What is a root canal?
A root canal refers to the dental procedure used to relieve pain in a tooth caused by infection. The pulp inside the tooth at the root can become infected, often due to injury or an untreated cavity. As infected tissue spreads, it causes significant damage to the tooth. Inflammation and pain can be reduced with a root canal, which removes the infected tissue, often replacing it with a temporary filling. Finally, a permanent crown will be used to protect the tooth.
Unfortunately, many root canal procedures would have been unnecessary if the issue had been addressed before it developed into a serious problem. Severe cavities are the most common cause of root canals, and these procedures are more expensive and uncomfortable compared to simple fillings. With that in mind, it is important to consult a dentist if you notice any signs of a cavity or infection:
Chipped, Cracked or Broken Teeth
When a tooth is broken, chipped, or cracked, it exposes nerve endings. Not only are these nerves more sensitive to pain, but they are also more prone to infection. Even a small chip in your tooth can cause an infection. This can spread through your bloodstream and cause further complications, making it even more important to see a dental professional. By treating a compromised tooth immediately, you can effectively preserve its integrity and reduce the likelihood of infection.
Increased Sensitivity to Heat and Cold
Infections and cavities alike can compromise the integrity of your tooth. This will lead to more exposed nerve endings, which will make them more sensitive to heat and cold. This can be triggered by hot and cold foods and beverages and can range from a constant, dull aching to sharp, severe pains. These symptoms are directly related to an infection or compromised tooth, meaning you should visit a dental professional immediately. A root canal can be used to remove the infected tissue, while other dental work may be necessary to repair broken teeth causing exposed nerves.
Should the infection spread from the root of your tooth, it can cause swelling in your gums and pain in your jaw. If you notice raised, swollen, or tender areas on your gum-line, it is possible that an infection has caused inflammation, meaning it has likely spread from an infected cavity. This can present more serious complications if the infection spreads through your bloodstream. However, if the primary infection is in the tooth, a root canal is an effective way of removing the infected tissue and using antibiotics to combat the remaining infection in your gums.
Persistent Tooth Pain
Tooth pain is one of the most common symptoms of severe cavities or infections that may necessitate a root canal. As infections spread from the pulp of the tooth to the root, it can cause pain in the nerves and blood vessels in gums and jaw. Any feeling of pain in your tooth when eating, drinking or talking could be a sign of an infection. These infections can be addressed with antibiotics or a root canal, depending on the severity of the pain and the size of the infection. In either case, the earlier the problem is addressed, the more manageable the symptoms.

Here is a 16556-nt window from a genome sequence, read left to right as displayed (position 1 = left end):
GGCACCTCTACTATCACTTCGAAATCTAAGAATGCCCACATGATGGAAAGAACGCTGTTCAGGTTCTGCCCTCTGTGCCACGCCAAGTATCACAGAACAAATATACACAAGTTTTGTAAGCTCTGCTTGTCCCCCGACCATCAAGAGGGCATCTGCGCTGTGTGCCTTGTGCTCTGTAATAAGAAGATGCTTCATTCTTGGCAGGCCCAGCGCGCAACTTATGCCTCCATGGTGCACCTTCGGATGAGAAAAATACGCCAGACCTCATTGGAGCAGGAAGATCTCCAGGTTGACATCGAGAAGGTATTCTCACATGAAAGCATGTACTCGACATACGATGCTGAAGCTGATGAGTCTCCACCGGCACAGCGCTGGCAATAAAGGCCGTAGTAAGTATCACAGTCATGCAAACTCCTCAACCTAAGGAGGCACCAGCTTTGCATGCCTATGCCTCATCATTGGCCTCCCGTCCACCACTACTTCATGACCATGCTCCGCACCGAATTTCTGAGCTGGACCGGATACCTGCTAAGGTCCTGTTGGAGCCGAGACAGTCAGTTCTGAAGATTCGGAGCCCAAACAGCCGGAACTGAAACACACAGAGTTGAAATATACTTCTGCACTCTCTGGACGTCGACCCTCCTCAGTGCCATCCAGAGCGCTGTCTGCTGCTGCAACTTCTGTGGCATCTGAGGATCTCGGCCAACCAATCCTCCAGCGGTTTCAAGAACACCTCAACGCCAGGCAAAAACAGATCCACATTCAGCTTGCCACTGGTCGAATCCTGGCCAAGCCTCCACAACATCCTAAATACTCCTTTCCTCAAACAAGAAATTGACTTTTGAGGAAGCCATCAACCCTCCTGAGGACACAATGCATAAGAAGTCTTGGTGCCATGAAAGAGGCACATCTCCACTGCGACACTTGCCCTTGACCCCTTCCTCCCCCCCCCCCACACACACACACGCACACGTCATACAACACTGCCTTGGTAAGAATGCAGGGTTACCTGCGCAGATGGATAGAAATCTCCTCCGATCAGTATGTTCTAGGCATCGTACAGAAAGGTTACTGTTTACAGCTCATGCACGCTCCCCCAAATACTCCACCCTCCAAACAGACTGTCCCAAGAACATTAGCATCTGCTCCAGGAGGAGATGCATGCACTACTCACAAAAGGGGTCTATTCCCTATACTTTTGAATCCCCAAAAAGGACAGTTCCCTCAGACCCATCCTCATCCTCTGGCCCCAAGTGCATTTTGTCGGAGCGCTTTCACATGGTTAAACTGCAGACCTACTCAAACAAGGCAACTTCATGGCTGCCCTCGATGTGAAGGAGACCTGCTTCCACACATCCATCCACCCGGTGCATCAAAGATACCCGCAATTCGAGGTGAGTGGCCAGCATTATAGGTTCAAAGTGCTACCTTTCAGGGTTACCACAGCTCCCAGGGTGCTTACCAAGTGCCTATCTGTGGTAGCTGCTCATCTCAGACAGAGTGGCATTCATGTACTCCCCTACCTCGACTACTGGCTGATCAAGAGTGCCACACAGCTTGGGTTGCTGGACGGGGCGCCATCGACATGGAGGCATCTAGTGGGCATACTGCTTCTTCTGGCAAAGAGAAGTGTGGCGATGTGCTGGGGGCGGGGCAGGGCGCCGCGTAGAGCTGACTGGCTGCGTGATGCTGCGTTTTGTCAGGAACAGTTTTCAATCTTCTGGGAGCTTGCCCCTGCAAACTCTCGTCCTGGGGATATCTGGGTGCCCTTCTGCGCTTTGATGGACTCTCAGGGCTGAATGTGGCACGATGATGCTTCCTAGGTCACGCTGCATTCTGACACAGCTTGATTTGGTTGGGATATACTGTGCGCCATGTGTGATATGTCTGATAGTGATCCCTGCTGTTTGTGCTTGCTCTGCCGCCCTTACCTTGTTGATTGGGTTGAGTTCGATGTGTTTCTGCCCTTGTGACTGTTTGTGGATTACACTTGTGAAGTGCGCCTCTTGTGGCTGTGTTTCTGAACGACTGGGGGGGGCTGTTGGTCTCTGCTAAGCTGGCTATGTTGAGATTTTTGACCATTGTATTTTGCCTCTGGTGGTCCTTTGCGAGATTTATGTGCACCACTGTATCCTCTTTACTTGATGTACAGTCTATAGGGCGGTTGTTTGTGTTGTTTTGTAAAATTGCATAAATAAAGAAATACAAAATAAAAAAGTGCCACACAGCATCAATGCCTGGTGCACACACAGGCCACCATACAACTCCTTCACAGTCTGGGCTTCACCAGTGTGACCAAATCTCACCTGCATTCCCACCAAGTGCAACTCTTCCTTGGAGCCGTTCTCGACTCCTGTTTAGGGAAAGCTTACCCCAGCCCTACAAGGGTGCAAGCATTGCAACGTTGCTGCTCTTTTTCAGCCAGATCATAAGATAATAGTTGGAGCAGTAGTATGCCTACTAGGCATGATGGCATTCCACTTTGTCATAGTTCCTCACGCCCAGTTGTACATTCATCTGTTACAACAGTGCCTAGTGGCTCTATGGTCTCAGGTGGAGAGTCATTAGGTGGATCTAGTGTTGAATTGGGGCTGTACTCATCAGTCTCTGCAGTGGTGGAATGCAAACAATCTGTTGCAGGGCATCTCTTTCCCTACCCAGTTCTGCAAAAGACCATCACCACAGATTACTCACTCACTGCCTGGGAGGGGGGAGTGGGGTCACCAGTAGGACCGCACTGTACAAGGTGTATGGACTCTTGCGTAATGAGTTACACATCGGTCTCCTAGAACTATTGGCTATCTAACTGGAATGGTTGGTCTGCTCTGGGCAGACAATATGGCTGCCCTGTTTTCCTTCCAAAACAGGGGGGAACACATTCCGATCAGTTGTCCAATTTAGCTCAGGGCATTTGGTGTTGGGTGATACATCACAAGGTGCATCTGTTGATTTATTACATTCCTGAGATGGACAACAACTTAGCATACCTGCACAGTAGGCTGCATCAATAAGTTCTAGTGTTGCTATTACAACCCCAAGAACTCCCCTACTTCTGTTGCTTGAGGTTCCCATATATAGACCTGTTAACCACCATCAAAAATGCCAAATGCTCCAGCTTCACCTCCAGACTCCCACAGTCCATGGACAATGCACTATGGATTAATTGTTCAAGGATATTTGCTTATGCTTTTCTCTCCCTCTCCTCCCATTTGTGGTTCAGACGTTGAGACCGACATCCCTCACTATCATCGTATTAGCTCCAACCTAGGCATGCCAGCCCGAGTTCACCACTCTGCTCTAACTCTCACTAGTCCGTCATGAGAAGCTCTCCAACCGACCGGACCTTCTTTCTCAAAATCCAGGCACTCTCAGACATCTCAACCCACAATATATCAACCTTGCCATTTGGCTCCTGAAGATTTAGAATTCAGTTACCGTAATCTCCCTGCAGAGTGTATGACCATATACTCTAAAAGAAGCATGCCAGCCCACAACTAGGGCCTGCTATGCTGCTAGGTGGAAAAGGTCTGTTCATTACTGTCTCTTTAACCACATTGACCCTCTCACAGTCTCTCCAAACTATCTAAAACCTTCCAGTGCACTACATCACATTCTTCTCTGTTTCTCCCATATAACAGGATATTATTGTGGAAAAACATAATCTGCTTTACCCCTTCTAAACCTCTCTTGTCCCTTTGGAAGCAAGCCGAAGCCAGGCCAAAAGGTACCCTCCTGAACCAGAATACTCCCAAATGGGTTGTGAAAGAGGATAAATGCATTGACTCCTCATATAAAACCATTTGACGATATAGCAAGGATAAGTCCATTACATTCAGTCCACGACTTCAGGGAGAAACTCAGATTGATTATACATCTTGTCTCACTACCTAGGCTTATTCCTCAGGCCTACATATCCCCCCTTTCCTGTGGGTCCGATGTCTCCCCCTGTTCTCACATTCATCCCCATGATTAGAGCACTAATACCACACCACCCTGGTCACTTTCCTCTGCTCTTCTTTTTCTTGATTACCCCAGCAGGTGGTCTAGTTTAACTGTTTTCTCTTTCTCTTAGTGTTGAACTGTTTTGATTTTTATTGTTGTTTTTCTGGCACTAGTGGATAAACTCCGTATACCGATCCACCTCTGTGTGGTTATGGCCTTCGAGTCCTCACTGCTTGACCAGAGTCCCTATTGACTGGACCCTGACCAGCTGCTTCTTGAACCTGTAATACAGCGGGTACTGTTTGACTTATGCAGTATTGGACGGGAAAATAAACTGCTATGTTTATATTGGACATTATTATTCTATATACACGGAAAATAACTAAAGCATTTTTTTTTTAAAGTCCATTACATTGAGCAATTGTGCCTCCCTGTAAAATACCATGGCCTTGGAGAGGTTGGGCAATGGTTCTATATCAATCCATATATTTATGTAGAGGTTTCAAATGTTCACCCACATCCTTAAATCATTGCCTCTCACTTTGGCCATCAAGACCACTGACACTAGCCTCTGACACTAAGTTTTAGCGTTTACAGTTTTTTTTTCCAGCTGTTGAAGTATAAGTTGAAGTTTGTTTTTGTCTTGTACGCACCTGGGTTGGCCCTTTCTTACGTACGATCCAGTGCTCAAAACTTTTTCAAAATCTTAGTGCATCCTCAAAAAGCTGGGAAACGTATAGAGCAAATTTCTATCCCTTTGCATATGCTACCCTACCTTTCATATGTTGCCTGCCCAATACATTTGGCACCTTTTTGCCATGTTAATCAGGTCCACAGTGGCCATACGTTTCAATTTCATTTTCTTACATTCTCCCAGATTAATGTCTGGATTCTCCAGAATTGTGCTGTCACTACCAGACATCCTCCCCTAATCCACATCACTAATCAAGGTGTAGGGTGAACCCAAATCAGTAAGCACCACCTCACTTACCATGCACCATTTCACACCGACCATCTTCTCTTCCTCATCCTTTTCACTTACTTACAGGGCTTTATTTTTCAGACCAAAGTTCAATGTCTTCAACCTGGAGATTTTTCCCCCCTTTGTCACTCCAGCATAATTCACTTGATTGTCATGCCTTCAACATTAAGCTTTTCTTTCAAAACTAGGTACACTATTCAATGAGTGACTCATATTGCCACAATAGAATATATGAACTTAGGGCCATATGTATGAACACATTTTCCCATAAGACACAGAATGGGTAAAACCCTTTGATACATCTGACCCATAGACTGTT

Stains and Discolouration
Although stains and discolouration in a tooth can be a result of genetics, poor hygiene, or simply from food and drinks, they can also be a symptom of damage inside your tooth. Nerve damage inside an infected or damaged tooth can cause discoloration as a result of infection and nerve death. If addressed early enough, it is possible that a root canal and permanent crown would save the tooth; however, if the damage is severe enough, the tooth itself may have to be removed. If you notice stains or discolouration in one specific tooth, it is more likely to be caused by an infection that by poor hygiene or foods and beverages. In this case, consult a dentist before the damage gets any worse.
Sensitivity to Pressure
Just as an infected tooth will be sensitive to heat and cold, it can also be more sensitive to pressure. If you feel pain when chewing, closing your jaw, or touching a tooth with your tongue, it is likely suffering from an infection. This kind of pain can also signify that the infection has travelled from the root canal to the blood vessels in the gums, which can cause pain and inflammation. Proper dental hygiene is important in preventing these kinds of infections — not only do you have to brush your teeth to prevent cavities, but you must also prevent your gums from infection by flossing regularly.
Significant Tooth Decay
Once a cavity reaches the nerve of the tooth, it cannot be treated simply with proper dental hygiene techniques. Tooth decay means that a small issue, such as a cavity or minor infection in the gums, has grown into a severe problem. In this case, a root canal is the best option for minimizing tooth decay and preventing infection. If addressed early enough, it is possible that your tooth can be saved and protected with a permanent crown. In extreme cases of nerve death and decay, the tooth may have to be removed entirely. If this happens, there are a variety of devices available that can be used to replace your tooth, so you should consult your dentist to see which dental implant is right for you.